To those analytics, let’s start with “How Many Mics.” The way I heard it, when Lauryn started going, I was like, ‘yo, she can’t stop. If this is going to be a 64-bar record, it’s going to be 64 bars, because we can’t cut nothing from what she’s saying.’ So if you notice that one, my verse is shorter, Pras’ verse is shorter, and then that ends. When you take a song like “Ready or Not,” while I was doing that, I started it out in the Booga basement, I was in a small room with an MP. I just watched a movie called Sleepwalker, and I looped Enya (their song “Boadicea”), that was the sample, and some speed drums. Lauryn came in and said, ‘What’s that?” I said, “just catching a vibe.” She started like, “ready or not, here I come.” That hook to me was so big, it felt like it had to be verse, verse, verse. Some of the stuff, the reason why I took two verses, is because it was two different personalities. We had one, which was the calm Clef, like on “The Beast.” Then you have the other one. Like Busta Rhymes, I have a lot of voices with the animation. So I wasn’t thinking, “I’m about to do two verses.” I was thinking, “I’m about to do two characters.” This character is going to be needed for the anchor.

Where do you rank The Score and The Carnival in all-time lists as far as the skits?

I think they’re definitely up there. (For this album) my man Talent, the comedian who did the Chinese voiceover for me, I called him like, “Yo, I need something.’ We’re definitely going to do something. It definitely ranks up there, The Score and The Carnival. Those are audio classic skits and words. I remember people were smoking weed just playing the skits. [Laughs] Like it was a film. That’s just where we come from, in trying to paint a picture of the hood. We know motherfuckers that like what we’re doing.

the fugees the score

Wyclef, Pras and Lauryn set a standard for a constituent of a 5.0-rated album in 1996.

You also dissed Donald Trump on stage recently–

Not once! Many times. I don’t think it’s a diss. I was voicing a political opinion. The same way I could voice a political opinion on Hillary. At the end of the day, I respect Bernie Sanders. I thought he had a movement and the revolution of the idea that the youth could take back the country in a nonviolent way. Don’t just let me be president and say there’s going to be a change, but challenge the mayors. We can all do it together, but y’all gotta stick with me. I believe in that ideology. I wouldn’t be in this country, my parents wouldn’t be in this country (if immigrants weren’t allowed in). So the rhetoric of religion, or my Hispanic brothers and sisters (being kept out by Trump’s wall), I just can’t endorse. That’s me voicing a political opinion. When people hear it, I don’t want them to…I’m someone who can challenge the policies of Donald Trump, not in an emotional way. When he’s talking about trade policies and all that, and he’s going to build a wall for Mexico, and that with his system of immigration, how he’s going to deport people to what he’s talking about, terrorism for dudes born in America. At this point, if you notice, his own party is like, “this is not a good move,” and they’re all trying to slowly divorce him. And he’s like, “I actually don’t need the party, I can just do this by myself.” For him, it’s a word. For someone else, this is how they’re going to send their kids to school. This is how they’re going to take care of their healthcare, this is how they’re going to protect their country. In that sense, it’s my political point of view. The youth is very serious with that. And the idea that the youth that supported Bernie Sanders is going to support Donald Trump, I don’t know where they got that bullshit rhetoric from, it’s not going to happen.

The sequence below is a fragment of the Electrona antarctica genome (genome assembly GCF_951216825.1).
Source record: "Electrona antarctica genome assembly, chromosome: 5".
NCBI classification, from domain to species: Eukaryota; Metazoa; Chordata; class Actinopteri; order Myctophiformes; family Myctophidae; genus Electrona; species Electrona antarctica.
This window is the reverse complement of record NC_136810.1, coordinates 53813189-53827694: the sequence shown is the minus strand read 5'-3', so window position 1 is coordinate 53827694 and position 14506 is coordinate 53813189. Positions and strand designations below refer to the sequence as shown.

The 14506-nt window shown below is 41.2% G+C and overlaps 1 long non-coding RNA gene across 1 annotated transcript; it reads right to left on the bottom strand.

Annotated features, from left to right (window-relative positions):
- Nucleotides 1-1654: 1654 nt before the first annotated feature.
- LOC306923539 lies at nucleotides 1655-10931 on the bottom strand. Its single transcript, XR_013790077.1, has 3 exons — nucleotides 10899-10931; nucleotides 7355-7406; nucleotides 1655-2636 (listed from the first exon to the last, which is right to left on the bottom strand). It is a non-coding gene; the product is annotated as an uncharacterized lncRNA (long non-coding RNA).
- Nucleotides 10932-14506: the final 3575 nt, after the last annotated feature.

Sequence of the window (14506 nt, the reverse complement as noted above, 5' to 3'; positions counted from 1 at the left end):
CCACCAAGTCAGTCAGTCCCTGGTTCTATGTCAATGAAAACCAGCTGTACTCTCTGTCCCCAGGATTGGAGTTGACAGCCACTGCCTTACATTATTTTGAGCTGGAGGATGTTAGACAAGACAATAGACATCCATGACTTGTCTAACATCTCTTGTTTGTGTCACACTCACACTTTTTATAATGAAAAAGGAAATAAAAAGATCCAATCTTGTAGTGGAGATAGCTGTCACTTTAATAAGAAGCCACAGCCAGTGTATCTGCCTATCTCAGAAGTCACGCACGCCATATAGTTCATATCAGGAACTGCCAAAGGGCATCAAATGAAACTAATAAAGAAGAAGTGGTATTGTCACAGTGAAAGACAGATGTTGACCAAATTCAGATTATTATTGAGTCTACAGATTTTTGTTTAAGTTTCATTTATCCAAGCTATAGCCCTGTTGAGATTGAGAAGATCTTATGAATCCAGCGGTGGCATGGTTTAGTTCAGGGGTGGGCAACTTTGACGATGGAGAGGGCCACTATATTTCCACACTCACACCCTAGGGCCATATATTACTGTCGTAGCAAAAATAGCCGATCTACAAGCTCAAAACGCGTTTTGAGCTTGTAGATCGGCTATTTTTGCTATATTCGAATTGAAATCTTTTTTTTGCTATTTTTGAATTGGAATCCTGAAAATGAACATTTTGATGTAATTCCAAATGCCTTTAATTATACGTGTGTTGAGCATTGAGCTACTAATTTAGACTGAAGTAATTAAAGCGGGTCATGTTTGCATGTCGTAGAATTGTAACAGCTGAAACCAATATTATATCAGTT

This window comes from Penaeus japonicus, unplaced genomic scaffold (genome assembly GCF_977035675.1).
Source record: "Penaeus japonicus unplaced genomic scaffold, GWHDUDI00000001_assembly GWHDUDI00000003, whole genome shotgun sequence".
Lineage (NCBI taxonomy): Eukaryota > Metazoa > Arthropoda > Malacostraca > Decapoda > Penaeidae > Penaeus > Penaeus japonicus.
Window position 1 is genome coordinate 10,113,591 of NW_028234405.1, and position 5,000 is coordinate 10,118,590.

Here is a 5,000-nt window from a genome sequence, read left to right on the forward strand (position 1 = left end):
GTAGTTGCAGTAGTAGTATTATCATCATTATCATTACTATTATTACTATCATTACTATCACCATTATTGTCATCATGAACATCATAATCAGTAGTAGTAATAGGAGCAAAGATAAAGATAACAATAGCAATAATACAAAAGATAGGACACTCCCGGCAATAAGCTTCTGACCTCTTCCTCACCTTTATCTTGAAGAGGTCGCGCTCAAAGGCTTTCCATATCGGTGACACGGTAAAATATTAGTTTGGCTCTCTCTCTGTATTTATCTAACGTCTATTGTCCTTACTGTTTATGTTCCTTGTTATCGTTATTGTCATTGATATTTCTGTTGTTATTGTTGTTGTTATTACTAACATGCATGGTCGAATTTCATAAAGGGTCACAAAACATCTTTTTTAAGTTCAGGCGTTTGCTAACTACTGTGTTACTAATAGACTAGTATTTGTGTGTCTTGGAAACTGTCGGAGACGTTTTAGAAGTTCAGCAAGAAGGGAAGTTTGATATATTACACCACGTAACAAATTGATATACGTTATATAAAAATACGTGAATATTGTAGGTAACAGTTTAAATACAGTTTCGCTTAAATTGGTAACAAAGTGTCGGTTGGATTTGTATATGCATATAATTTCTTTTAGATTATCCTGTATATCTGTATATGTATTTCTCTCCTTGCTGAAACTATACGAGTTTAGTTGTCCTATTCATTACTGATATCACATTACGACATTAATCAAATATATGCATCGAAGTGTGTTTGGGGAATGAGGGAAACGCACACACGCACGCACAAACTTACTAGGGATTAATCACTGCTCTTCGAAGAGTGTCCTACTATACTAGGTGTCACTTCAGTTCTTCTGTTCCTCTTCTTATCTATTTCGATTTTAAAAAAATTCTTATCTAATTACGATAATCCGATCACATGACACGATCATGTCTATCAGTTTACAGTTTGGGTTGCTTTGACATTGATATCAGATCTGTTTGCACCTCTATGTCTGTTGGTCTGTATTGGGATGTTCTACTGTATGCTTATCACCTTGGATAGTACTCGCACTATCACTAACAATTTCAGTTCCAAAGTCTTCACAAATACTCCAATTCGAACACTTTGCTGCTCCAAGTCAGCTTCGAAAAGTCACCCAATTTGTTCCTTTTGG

You also got backlash over Yéle Haiti, regarding how funds were used in helping citizens after the earthquake. How would you respond to people who upset about that?

You’re always going to have that, right? It’s all online, but when you read it you can read one fact of the information, or read all of the information. They said Red Cross built six houses but raised over a billion dollars. It’s online, but no one wants to read that. I spoke on Oprah’s show. I was clear on Oprah and I stated what it was. I clearly feel like I was a patsy for a bigger situation: y’all don’t know who the Red Cross is, y’all don’t know who UNICEF is, y’all don’t see their faces. Apparently, those aren’t who people want to talk to. People want to take a celebrity, pin them down, and then see what happens. As you can see, they tried to proceed with what I call a modern-day lynching. But it didn’t work because what I’m doing is pure, it’s clean, and it will always be that. If a black man decides to hold his flag up at the Grammys and say he reps Haiti, it’s cool, as long as you sing, dance and sell liquor and sell clothes, it’s all good. The moment you say that you’re going to empower your people? … We stated very clear, was there some errors in the foundation. We stated what the errors were. But the foul play of why Clef would go ahead and take $16 million, that’s ludicrous. It makes no sense, on many fronts. But those that are very highly attuned, and inclined, and understand how politics work, if they want to have that awareness, they’ll fully understand. It does not discourage us from what we’re doing in Haiti, it doesn’t stop me one bit. You’ll see that after that, I still ran for president of my country, and I still was going to win by the popular vote. They still removed me. I continued to rock, and to be one of the strongest zones in the world, and I’ll continue to do that.